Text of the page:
Minning eCommerce insights from market analytics


When looking at the eCommerce market, and are looking to get your Shopify store to compete in the online retail space, you have to rely on a lot more than just Shopify Analytics to ensure you reach your target audience and get your digital marketing strategy to be effective. Your online store may be primed with an effective funnel giving you high conversion rates, but it is the market itself that has to be primed and tapped into to reach your eCommerce revenue goals. Here we will cover the mining of eCommerce insights to assist in your business goals.


Data fallacies


There are two data traps that end up making businesses fail when it comes to analytics and data, most times it is due to the fact that expectations that Google Analytics would reveal the path forward for your strategy, or the superficial metrics that would provide you Sessions and Traffic to your site and expect that superficial data will bring meaning to your business strategy in growing your business or tapping into the right audience with your marketing campaign.


Failure results from not digging into the analytics and being data-driven, in both understanding the data, or the lack thereof. When examining the data, trends in seasonality, impressions, authority, and getting into the different types of traffic and its sources, you have to then correlate, split out and prioritize the data that brings the most meaning on what drives it, and how to grow it. Successful Shopify store owners ask the following relevant questions to set goals in understanding their data and using their analytics to answer them:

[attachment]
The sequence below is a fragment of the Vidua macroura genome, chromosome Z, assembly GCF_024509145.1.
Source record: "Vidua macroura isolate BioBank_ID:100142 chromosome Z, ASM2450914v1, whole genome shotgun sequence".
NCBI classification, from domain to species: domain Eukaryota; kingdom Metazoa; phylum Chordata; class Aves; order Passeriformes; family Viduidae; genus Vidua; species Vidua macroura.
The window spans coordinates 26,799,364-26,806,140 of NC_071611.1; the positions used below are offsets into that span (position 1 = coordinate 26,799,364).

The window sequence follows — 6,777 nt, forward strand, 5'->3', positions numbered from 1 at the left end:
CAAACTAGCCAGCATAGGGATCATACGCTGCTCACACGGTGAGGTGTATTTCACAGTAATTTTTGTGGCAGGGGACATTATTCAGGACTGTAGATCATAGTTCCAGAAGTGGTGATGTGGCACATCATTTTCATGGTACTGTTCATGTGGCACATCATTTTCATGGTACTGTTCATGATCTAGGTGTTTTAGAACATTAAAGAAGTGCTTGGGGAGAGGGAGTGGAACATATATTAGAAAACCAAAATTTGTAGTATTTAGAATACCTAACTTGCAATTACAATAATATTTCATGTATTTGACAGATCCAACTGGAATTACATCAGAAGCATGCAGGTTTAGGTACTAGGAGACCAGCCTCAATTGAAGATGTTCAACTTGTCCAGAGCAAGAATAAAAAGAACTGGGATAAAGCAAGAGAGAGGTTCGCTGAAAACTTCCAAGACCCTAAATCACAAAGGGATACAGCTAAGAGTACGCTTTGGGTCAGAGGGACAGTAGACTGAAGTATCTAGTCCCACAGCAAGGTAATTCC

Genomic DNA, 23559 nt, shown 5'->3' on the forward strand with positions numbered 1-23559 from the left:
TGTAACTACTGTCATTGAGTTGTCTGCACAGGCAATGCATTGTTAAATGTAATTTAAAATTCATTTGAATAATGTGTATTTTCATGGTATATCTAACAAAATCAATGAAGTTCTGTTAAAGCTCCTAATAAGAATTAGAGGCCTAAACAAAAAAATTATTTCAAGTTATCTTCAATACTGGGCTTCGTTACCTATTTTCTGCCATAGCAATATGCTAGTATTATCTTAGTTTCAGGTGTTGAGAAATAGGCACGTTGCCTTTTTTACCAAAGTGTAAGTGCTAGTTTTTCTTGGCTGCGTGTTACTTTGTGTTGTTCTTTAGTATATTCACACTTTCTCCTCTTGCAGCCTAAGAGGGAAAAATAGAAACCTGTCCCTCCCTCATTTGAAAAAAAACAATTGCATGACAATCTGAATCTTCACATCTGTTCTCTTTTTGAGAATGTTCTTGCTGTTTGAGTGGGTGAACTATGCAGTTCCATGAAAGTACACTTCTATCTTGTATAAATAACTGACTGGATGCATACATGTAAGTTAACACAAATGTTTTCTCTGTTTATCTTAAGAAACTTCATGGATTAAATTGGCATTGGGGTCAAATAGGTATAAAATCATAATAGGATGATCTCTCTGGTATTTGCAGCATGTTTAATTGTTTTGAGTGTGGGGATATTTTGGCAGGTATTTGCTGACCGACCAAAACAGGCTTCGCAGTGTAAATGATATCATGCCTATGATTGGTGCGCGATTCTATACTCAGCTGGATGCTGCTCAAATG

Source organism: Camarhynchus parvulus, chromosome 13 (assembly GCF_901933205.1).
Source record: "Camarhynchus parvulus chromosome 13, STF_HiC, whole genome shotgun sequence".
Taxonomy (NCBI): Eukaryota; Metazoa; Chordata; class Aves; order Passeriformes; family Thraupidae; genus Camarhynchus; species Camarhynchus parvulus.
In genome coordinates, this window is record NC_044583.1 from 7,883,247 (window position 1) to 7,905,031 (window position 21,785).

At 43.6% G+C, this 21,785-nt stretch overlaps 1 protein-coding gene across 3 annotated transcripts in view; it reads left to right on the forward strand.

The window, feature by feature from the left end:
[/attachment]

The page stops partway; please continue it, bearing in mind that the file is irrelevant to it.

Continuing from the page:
• How is traffic influenced in reaching a landing page over time?

  • Cart abandonment, where are people leaving their baskets in the checkout process?

  • Did the features you recently implemented get measured before and after to quantitatively show an improvement?

  • Comparing campaigns and their likelihood to purchase, FaceBook Ads vs. Email Marketing, which is more effective?

The latest version of Google Analytics, which most Shopify Stores are probably already using, allows you to compare different segments of your inbound traffic, can create custom reports, and can deliver insights to the questions mentioned above.


Edit Comparisons feature in Google Analytics


Within Google Analytics, Edit comparisons allow you to compare your various segments into reports. Users that have made a purchase vs. users that added to cart and abandoned them - that might reveal patterns to be able to make the latter segment in converting instead of leaving the site. This will complement your Shopify reports on abandoned cart users, where the insight is in the comparative analysis of where they originated from, use patterns on the site, and where in the process they left the site.


Expanding your analytics to dig further may include enabling enhanced eCommerce tracking in Google Analytics, this will track individual stages in the marketing flow down to specific products. Both Shopify's tools together with Google Analytics can give you very precise insights into the customer journey, and what might have put the user off in completing the purchase process.


Creating Custom Events in Google Analytics


Don't forget the micro conversions that lead up to your email marketing campaign in the registration to your site's brand and newsletter. This for example is a small step and lowers the risk for the audience to drop their email address but allows you to promote and directly market to them your news, products, and promotional events.


Generating a custom report in Shopify